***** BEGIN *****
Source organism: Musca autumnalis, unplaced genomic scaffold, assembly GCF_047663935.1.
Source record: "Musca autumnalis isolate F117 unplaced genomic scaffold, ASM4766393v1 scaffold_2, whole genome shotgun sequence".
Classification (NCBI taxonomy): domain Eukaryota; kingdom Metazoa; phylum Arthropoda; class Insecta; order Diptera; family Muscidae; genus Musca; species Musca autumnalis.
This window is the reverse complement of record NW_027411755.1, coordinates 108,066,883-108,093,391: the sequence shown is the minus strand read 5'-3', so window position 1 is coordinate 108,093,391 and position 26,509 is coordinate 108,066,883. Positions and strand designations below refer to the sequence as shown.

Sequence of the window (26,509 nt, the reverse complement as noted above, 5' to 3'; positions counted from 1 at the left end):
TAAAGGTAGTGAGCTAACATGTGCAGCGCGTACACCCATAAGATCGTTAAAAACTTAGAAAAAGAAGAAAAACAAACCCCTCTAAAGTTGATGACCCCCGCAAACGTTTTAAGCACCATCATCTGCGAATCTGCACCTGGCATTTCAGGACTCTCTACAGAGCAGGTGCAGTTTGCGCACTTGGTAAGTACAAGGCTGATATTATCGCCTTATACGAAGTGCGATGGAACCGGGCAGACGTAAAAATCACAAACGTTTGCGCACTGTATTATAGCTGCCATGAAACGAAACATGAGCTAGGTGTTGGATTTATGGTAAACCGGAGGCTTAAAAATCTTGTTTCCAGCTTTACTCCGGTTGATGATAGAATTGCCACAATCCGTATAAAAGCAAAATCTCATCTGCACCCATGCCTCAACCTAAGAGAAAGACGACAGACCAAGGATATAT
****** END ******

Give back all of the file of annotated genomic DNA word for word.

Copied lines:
Source organism: Musca autumnalis, unplaced genomic scaffold, assembly GCF_047663935.1.
Source record: "Musca autumnalis isolate F117 unplaced genomic scaffold, ASM4766393v1 scaffold_2, whole genome shotgun sequence".
Classification (NCBI taxonomy): domain Eukaryota; kingdom Metazoa; phylum Arthropoda; class Insecta; order Diptera; family Muscidae; genus Musca; species Musca autumnalis.
This window is the reverse complement of record NW_027411755.1, coordinates 108,066,883-108,093,391: the sequence shown is the minus strand read 5'-3', so window position 1 is coordinate 108,093,391 and position 26,509 is coordinate 108,066,883. Positions and strand designations below refer to the sequence as shown.

Sequence of the window (26,509 nt, the reverse complement as noted above, 5' to 3'; positions counted from 1 at the left end):
TAAAGGTAGTGAGCTAACATGTGCAGCGCGTACACCCATAAGATCGTTAAAAACTTAGAAAAAGAAGAAAAACAAACCCCTCTAAAGTTGATGACCCCCGCAAACGTTTTAAGCACCATCATCTGCGAATCTGCACCTGGCATTTCAGGACTCTCTACAGAGCAGGTGCAGTTTGCGCACTTGGTAAGTACAAGGCTGATATTATCGCCTTATACGAAGTGCGATGGAACCGGGCAGACGTAAAAATCACAAACGTTTGCGCACTGTATTATAGCTGCCATGAAACGAAACATGAGCTAGGTGTTGGATTTATGGTAAACCGGAGGCTTAAAAATCTTGTTTCCAGCTTTACTCCGGTTGATGATAGAATTGCCACAATCCGTATAAAAGCAAAATCTCATCTGCACCCATGCCTCAACCTAAGAGAAAGACGACAGACCAAGGATATAT